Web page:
Firefighters deserve a greater commitment from city they...


January 13, 2001

Firefighters deserve a greater commitment from city they serve

The recent fire in a vacant Baltimore rowhouse that injured numerous firefighters should cause an immediate, critical review of Fire Department policies regarding vacant house fires and firefighter safety equipment ("5 city firefighters injured as floor of house collapses," Jan. 3). The city also needs to look at the department's staffing and pay.

Questions that demand answers include whether we are placing firefighters in harm's way when it might be more prudent to "let it burn" and whether we should provide firefighters with electronic locators or other devices that help track personnel working in dangerous, heavy smoke.

Firefighters and their families also need to know Baltimore is more concerned about the health and safety of these brave men and women than the bottom line.

It is obvious that this approach to the Police Department has brought about better police work and improved morale. This is the time for Mayor Martin O'Malley to make the same commitment to his firefighters.

A terrific first step would be to make sure the panel searching for a new fire chief has a majority of rank-and-file firefighters and a mandate to search nationwide for the best and brightest candidates.

Herb Butler, Perry Hall

City shouldn't tolerate boarded-up houses

When will we correct the problems caused by vacant homes? Why do decent people have to live near boarded-up houses?

Why do firefighters and others put themselves on the line putting out fires that could have been prevented?

If landlords do not care, the law should allow the city to take over such properties.

Martha Bromberger-Barnea, Baltimore

Police force's dedication cut city's homicide rate

A heartfelt thank you to all the men and women of the Baltimore Police Department who, through hard work and dedication, made a significant reduction in our homicide rate in 2000 ("Fewer than 300 homicides at last," Jan. 1).

Keep up the good work.

Susanna Maddox, Baltimore

Sparing west side saves what makes the city special

I was so pleased to see The Sun's article "Mayor spares historic west side" (Jan. 9). I was wondering if anyone was ever going to catch on that Baltimore has something worth saving.

I know many people feel it is cheaper to demolish things and put up shiny new buildings. But, frankly, that is all you end up with -- cheaper buildings.

Baltimore and Maryland have so much more to offer. We are steeped in local and national history; let's take care of it.

Thanks to Mayor Martin O'Malley for seeing the light and much appreciation to the preservationists for their perseverance and hard work.

Rachel Mercer, Catonsville

Meddling bosses prevent workers from organizing

Kirk Pickerel of the Associated Builders and Contractors (ABC) has some nerve saying that the Project Labor Agreement on the Wilson Bridge will force workers to "accept unwanted union representation" ("Union work rules prevail," Jan. 6).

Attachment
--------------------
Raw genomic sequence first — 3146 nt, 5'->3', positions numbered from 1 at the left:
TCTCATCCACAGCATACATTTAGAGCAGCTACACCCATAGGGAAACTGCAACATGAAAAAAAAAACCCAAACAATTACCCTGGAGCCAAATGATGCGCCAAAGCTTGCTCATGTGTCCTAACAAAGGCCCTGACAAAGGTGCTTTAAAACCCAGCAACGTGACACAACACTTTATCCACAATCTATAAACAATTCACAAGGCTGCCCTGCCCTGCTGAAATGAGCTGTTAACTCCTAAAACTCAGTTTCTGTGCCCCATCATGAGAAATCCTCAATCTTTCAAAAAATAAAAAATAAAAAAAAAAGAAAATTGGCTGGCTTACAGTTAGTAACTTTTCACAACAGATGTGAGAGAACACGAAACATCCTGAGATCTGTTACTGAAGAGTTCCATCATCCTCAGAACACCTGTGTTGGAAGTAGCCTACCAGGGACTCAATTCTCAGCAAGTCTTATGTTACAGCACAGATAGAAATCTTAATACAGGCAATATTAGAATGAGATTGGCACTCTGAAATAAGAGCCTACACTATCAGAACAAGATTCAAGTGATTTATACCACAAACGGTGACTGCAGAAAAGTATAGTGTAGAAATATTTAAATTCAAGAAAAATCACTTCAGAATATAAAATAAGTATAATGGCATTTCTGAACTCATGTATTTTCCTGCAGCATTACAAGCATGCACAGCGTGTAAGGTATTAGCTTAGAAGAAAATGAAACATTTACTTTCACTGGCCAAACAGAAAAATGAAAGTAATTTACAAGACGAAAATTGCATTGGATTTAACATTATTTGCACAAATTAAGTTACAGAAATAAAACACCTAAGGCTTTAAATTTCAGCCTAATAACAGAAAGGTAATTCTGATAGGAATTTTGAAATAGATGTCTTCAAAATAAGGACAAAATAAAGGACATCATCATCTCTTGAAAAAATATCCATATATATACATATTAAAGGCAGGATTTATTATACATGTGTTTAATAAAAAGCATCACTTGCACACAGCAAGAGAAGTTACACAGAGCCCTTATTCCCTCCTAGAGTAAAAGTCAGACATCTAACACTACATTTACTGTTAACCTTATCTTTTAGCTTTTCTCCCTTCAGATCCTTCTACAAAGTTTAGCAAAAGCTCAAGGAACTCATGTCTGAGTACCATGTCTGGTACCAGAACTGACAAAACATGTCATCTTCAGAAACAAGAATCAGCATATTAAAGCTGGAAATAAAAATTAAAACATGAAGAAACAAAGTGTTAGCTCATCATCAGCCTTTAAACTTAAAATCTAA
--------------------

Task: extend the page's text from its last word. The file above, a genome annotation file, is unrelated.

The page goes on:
Polls show that tens of millions of workers in this country want union representation and don't have it. The main reason is vicious opposition from employers such as the ABC.

Union supporters are often fired when they try to organize, and employers who break the law get, at most, a slap on the wrist.

If Mr. Pickerel really cares about what workers want, he should help them win the right to choose whether to join a union without interference from their bosses.

Ben Ross, Bethesda

Cold War mentality betrays hope for more humane future

In a recent article, Condoleezza Rice, who will be George W. Bush's national security adviser, was labeled a realist and put in the category of Hobbes, Machiavelli and Bismarck ("Rice holds a different worldview," Dec. 31).

It seems odd that our leaders criticize Russian leaders' flirtation with their Soviet past while Mr. Bush is reaching back into the caves to haul out former Cold Warriors to run his administration.

How long before that rigid, Cold War mentality will get us into deep confrontation with the rest of the world, particularly our European allies? The Europeans, after all, have shaken off that yoke of rigidity in the post-Berlin Wall years.

One had hoped for a new direction from new people to complement a brand-new century and lead us into of helping our fellow humans, not hindering them.

Will American politicians ever get it?

Robert L. Reynolds, Bel Air

Bush's pessimistic rhetoric prompts economic slowdown

President-elect George W. Bush and Dick Cheney have been talking about a sluggish economy since the election, despite the fact that at the time retailers, consumers and even Wall Street predicted a good holiday season.

It doesn't take much to frighten people about the economy, and the negative campaigning caused the American people to tighten the string to their wallets.

Now we are all paying the price for their dire predictions.

Ann Falk,Towson

UN force could quell violence while parties talk

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